“Similarly, different nitrogen sources for the medium were also optimised… there are so many options like yeast extract, tryptone, peptone and ammonium chloride. Peptone was optimum for SH2, SH13 and SH17 and yeast extract for SH8.”
“Physical parameters required in for the best medium were tested at different temperatures and different pH. I found that isolates would grow differently at different temperatures from 25 degrees to 60 degrees. All isolates showed optimum activity at 37 degrees. Similarly, out of pH 4-12, 7 was found to be best for all isolates.”
The depth of her PhD work covers many other questions about these bacteria. Some of them are: Which detergents can they tolerate? Which solvent works best for each of them? What inhibitors can arrest their lipase activity? How much activity does each inhibit
I don’t care, I can go anywhere
It was her interest in genetics that brought Hangloo from her hometown in Jammu to Pune University to study biotechnology.
In Pune, during BSc and MSc, she started to find the subject “a little tough”. This made Hangloo reconsider her decision to pursue it. At that time, the inspiration to stay on the path came from her father, who originally wanted her to do engineering.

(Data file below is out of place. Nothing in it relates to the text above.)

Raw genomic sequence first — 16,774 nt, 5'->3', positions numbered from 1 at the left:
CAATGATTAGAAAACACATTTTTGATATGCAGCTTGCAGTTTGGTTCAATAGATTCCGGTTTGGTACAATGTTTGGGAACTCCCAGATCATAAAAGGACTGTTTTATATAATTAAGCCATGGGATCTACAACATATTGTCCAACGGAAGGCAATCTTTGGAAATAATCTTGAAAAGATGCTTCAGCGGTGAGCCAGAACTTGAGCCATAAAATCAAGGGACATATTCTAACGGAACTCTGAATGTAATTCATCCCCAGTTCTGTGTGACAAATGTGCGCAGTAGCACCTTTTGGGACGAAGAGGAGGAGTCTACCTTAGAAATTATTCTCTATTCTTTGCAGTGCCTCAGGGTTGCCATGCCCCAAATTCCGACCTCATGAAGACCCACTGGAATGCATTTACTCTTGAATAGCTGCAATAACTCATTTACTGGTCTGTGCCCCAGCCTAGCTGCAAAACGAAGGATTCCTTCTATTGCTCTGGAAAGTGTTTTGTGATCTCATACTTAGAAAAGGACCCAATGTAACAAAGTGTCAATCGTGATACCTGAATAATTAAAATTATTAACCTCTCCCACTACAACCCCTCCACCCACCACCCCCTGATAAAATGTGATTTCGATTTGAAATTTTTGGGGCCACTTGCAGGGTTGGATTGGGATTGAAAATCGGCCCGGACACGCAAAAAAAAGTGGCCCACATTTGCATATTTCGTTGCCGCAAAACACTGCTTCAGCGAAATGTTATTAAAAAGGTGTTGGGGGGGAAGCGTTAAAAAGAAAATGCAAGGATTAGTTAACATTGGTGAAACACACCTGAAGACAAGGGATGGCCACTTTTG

Beyond the bump of self-doubt, Hangloo stood confident and determined to meet the challenges of being a biotech researcher head on. The family was aware that such a career choice was not so lucrative. Again, her father declared his support for her work and egged her on toward the PhD.
Now, her experiments are done and Hangloo is busy writing up her thesis, bringing all the evidence she has gathered together. The satisfaction of this phase is accompanied by other responsibilities in her personal life. “My parents held on to the marriage requests while my work was in full swing but now that it is done, the pressure is on.“ Hangloo hopes to be married soon to a partner who, like her family, will support her scientific career.
“I don’t mind. I can go anywhere. After my PhD, I want to go into some industry. And later, if I get a chance, I would like to go abroad. I am open to working with a government institute where there is scientific work is going on. But it does take some time to get that kind of a job, so an industry job will be quicker.”
“I’m surely not interested in teaching. I don’t like teaching,” she tells me honestly, ruling out a professorship at a university. “One has to put in so much work and study hours as a researcher anyway,” that teaching would be quite an additional baggage, according to Hangloo.
In her eyes, there seem to be more women in research than men. “At my university, more women are doing PhD than men. Maybe because women have more patience, that’s why research suits them. Or maybe because men want money faster. so they don’t have so much patience for research work. I have found very few men do PhD.”
And then suddenly she remembered that the poster presentation was still underway and no one was manning her poster. “I will email you,” she said as she rushed out.
This piece was originally published by The Life of Science. The Wire is happy to support this project by Aashima Dogra and Nandita Jayaraj, who are traveling across India to meet some fantastic women scientists.